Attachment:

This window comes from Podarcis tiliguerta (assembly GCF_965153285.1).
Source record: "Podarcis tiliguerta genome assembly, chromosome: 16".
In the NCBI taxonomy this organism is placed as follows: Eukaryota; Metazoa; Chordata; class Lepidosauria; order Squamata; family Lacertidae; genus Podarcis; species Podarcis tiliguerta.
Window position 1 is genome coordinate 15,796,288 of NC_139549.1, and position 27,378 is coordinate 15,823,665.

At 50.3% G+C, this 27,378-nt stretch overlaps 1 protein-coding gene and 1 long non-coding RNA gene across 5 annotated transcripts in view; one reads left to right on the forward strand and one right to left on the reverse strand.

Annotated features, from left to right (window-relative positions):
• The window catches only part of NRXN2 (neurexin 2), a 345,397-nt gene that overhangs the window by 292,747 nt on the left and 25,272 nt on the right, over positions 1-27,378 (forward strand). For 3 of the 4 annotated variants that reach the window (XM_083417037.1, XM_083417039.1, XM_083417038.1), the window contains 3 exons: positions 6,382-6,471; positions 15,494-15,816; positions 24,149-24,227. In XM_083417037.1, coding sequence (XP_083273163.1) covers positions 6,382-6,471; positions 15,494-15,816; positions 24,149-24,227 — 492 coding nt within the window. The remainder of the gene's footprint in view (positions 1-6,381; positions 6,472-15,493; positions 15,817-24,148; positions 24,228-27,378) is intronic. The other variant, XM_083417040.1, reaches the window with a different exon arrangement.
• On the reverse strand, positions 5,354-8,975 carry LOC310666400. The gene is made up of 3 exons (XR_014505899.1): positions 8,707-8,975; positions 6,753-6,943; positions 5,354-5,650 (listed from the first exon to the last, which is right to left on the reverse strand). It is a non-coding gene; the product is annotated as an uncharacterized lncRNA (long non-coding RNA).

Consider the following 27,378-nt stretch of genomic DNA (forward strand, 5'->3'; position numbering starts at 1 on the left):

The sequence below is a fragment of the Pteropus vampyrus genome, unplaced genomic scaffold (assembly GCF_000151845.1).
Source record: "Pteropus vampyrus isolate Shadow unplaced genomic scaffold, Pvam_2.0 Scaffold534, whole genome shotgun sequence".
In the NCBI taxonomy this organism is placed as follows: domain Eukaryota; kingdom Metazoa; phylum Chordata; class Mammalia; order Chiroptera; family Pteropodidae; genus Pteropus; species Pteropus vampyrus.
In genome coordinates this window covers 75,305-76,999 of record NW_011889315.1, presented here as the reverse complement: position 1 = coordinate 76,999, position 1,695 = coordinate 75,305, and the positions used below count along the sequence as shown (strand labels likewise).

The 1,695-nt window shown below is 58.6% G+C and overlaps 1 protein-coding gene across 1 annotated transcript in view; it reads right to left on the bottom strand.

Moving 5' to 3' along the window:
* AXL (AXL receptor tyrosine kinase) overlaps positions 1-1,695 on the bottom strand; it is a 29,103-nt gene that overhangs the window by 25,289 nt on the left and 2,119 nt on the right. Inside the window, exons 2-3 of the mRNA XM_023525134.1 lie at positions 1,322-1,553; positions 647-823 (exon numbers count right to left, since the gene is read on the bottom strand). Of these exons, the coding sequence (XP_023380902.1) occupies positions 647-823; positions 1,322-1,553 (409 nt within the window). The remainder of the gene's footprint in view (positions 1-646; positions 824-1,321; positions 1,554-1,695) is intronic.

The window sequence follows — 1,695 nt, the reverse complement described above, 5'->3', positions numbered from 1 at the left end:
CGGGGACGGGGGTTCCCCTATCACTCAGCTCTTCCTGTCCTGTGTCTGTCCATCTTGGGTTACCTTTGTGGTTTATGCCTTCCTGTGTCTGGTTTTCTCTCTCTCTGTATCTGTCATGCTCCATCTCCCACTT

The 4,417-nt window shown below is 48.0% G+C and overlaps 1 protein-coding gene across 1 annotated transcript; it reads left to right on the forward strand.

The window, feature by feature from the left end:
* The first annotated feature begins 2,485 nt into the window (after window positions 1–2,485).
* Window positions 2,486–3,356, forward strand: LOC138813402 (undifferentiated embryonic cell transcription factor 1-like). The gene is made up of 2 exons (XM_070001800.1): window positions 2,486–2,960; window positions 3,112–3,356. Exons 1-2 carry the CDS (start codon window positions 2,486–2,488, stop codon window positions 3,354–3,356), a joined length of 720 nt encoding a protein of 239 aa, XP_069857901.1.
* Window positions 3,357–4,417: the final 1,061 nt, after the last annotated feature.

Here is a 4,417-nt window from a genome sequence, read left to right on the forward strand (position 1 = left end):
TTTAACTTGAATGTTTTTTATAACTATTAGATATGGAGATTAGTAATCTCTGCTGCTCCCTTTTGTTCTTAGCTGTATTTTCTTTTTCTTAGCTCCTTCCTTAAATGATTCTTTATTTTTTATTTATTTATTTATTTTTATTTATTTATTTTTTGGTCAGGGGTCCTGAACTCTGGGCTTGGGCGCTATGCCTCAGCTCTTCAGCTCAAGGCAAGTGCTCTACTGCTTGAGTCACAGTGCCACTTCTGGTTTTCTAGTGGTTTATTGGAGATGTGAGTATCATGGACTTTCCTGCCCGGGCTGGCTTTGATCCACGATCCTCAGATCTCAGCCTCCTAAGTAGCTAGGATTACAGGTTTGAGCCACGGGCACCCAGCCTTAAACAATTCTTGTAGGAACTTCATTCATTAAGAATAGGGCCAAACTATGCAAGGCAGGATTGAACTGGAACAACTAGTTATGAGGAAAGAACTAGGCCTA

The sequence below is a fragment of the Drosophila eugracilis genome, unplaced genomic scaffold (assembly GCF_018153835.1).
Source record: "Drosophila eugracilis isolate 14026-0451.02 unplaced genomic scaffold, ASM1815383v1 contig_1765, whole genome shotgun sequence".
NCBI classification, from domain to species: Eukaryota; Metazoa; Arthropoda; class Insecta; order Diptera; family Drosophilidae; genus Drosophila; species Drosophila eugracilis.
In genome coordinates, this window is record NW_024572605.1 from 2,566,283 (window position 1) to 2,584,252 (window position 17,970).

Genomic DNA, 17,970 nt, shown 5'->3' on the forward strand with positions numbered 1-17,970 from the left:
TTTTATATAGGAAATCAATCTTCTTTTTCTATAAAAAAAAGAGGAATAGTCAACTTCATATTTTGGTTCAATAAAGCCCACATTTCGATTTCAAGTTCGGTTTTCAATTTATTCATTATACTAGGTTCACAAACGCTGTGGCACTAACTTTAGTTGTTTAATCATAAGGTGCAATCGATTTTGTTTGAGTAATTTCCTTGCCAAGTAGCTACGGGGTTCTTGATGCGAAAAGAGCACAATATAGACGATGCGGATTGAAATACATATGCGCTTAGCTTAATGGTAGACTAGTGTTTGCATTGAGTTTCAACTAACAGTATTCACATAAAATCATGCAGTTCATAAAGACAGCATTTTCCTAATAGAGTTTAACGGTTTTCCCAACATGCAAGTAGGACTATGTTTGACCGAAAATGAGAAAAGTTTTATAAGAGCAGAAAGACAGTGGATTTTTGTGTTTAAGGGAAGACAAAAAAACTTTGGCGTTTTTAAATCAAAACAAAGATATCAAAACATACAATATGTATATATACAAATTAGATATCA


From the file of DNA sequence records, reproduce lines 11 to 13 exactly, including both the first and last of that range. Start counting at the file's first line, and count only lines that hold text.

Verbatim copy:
Source record: "Pteropus vampyrus isolate Shadow unplaced genomic scaffold, Pvam_2.0 Scaffold534, whole genome shotgun sequence".
In the NCBI taxonomy this organism is placed as follows: domain Eukaryota; kingdom Metazoa; phylum Chordata; class Mammalia; order Chiroptera; family Pteropodidae; genus Pteropus; species Pteropus vampyrus.
In genome coordinates this window covers 75,305-76,999 of record NW_011889315.1, presented here as the reverse complement: position 1 = coordinate 76,999, position 1,695 = coordinate 75,305, and the positions used below count along the sequence as shown (strand labels likewise).